A client got in touch with Arbtech who needed a preliminary roost assessment (PRA) on their house as requested by Chichester District Council when they submitted their planning application.
The development proposal was for the demolition of an existing extension and addition of two new two-storey extensions.
About the area
The site is located in Birdham within the Chichester Harbour Area of Outstanding Natural Beauty (AONB). Chichester Harbour is also designated as a Site of Special Scientific Interest (SSSI) and the area also includes Chichester to Langstone Harbours Special Protection Area (SPA) and Ramsar Site, and Solent Maritime Special Area of Conservation (SAC).
The surveyor inspected the building inside and out, visually inspecting all loft voids and all external features of the building. Any evidence of bat use and all suitable roosting features were noted and mapped. Bat droppings were collected for DNA analysis.
Evidence of bat roosting was found in the loft voids where bat droppings were found scattered on the floor and stuck to walls. Externally on the building high value roosting features were identified in the form of clay hanging tiles. This style of hanging tile provides ideal roosting habitat for crevice dwelling bats, particularly common and soprano pipistrelles. Further evidence of roosting was found in these areas with droppings stuck to hanging tiles.
Bat emergence and re-entry surveys
When evidence of bat use or suitable bat roosting habitat is found, this means that further surveys are required to establish presence/likely absence of bat roosts, or to characterise the bat roosts that are there. The surveys are undertaken at dusk or dawn with surveyors sited around the building with bat detectors.
All elevations will need to be observed at the same time so multiple surveyors are required. The surveyors will watch the bats emerge from the roosts at dusk, and return to the roosts at dawn, and will determine each species based on its echolocation which is picked up by the bat detectors.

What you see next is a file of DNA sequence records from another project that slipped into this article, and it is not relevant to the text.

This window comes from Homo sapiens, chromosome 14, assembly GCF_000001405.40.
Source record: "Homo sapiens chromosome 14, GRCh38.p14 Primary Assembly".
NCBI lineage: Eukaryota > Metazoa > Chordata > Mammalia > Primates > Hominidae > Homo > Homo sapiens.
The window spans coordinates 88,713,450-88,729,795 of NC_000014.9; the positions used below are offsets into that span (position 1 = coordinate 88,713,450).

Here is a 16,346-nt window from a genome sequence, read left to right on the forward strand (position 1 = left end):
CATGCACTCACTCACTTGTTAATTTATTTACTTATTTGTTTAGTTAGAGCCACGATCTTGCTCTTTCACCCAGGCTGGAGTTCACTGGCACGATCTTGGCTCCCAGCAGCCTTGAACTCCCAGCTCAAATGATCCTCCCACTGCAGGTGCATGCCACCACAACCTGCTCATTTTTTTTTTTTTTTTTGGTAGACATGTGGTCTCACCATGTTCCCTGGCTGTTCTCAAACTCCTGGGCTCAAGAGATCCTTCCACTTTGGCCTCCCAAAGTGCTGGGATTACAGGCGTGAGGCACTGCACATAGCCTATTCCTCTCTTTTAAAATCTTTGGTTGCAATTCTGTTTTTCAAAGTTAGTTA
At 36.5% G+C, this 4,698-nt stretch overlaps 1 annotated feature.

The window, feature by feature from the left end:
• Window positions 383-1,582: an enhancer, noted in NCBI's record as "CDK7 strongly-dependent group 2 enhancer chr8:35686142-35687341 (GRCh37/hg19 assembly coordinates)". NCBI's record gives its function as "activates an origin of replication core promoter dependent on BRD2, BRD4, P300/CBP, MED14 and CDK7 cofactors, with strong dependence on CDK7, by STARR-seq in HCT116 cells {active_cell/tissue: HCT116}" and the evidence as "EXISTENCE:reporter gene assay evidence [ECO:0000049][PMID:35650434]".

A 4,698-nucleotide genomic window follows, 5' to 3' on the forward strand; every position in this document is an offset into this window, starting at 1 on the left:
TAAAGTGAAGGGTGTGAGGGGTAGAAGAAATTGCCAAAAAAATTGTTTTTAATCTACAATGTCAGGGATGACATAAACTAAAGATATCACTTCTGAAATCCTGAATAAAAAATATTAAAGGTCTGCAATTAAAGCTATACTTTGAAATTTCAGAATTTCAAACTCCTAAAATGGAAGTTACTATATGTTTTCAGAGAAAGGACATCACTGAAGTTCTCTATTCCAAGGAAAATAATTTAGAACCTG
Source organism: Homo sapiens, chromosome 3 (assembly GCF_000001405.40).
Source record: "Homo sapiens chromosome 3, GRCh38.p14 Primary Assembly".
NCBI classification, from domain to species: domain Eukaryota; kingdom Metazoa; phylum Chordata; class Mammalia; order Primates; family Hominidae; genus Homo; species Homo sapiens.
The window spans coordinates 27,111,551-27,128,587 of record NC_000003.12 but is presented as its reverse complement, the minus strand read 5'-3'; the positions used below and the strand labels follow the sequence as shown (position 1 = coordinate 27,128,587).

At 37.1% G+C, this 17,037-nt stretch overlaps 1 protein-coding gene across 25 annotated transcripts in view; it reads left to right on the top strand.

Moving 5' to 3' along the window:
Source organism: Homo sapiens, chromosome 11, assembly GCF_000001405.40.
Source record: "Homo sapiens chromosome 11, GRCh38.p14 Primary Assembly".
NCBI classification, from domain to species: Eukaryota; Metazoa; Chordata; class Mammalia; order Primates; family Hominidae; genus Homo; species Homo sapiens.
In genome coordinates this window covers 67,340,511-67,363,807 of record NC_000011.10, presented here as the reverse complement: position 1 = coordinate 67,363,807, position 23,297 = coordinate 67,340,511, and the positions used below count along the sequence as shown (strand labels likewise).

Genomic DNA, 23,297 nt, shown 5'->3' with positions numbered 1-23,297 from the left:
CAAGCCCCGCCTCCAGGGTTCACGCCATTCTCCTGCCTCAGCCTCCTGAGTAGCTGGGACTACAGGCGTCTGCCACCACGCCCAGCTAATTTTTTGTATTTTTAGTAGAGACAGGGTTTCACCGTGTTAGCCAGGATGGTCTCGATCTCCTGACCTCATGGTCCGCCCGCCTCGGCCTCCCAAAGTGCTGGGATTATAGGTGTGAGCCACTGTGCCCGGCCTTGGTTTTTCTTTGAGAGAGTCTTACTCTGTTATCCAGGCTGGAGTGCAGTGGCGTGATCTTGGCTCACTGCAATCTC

The surveys will record which species of bats are present roosting in the building, in what numbers and the roost types. General bat activity around the site will also be recorded. The surveys can be carried out between May and September when bats are most active.
The surveys were carried out in August and September and confirmed multiple day roosts of common and soprano pipistrelles under the hanging tiles.
What happened next
Following the completion of the surveys, the report was submitted to the council. This outlined the mitigation and the requirement for a European protected species mitigation licence (EPSML). At this point the council could approve the proposal with no further ecology work needed to inform the planning application.
The EPSM licence needs to be applied for prior to the start of the work to the bat roosts, this is usually within 3 months of the start of work. The licence can only be applied for once planning consent has been granted. The licence is required to legally carry out work to a bat roost.
Arbtech prepared and submitted the licence application to Natural England in the months running up to the start of the work. As part of the licence conditions the strip of the hanging tiles had to be carried out by hand under ecological supervision, and any bats found would be moved to bat boxes that have to be installed on trees on site.
New roosting habitat was created in the new extension in the form of integrated bat boxes built into the wall during construction.